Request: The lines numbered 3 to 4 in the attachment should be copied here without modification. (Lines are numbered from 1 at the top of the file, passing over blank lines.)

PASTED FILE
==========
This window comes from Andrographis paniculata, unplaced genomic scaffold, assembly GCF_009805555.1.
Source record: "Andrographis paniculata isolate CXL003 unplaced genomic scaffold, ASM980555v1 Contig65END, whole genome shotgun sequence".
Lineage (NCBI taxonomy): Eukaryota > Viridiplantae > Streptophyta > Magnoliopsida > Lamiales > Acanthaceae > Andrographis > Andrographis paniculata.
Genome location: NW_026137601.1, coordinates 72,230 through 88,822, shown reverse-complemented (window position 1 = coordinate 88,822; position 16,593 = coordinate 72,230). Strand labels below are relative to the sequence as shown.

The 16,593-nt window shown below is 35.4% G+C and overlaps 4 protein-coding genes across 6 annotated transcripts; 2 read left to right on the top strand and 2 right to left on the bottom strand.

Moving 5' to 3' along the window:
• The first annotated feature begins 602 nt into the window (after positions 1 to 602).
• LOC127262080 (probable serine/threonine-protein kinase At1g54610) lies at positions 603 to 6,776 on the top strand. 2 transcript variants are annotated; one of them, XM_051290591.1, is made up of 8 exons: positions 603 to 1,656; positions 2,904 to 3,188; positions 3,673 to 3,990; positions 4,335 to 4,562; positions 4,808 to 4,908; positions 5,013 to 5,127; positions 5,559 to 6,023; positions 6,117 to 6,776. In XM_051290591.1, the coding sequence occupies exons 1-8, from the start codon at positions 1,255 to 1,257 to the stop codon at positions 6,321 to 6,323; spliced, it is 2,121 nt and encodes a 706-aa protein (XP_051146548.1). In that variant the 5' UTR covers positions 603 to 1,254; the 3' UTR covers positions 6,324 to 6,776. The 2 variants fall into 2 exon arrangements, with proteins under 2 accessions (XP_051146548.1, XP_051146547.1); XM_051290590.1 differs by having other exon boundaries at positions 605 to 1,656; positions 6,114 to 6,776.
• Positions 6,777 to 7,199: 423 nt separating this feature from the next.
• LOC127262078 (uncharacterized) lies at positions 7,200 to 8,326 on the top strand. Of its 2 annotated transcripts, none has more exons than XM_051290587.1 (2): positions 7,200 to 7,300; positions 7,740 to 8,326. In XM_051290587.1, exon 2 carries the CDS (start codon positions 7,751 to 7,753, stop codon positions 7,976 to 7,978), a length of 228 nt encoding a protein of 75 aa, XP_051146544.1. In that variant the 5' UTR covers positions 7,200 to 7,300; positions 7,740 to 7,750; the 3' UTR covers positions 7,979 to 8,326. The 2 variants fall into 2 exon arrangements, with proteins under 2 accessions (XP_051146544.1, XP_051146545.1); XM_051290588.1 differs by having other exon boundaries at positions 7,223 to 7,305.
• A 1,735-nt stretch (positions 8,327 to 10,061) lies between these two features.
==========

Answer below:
Lineage (NCBI taxonomy): Eukaryota > Viridiplantae > Streptophyta > Magnoliopsida > Lamiales > Acanthaceae > Andrographis > Andrographis paniculata.
Genome location: NW_026137601.1, coordinates 72,230 through 88,822, shown reverse-complemented (window position 1 = coordinate 88,822; position 16,593 = coordinate 72,230). Strand labels below are relative to the sequence as shown.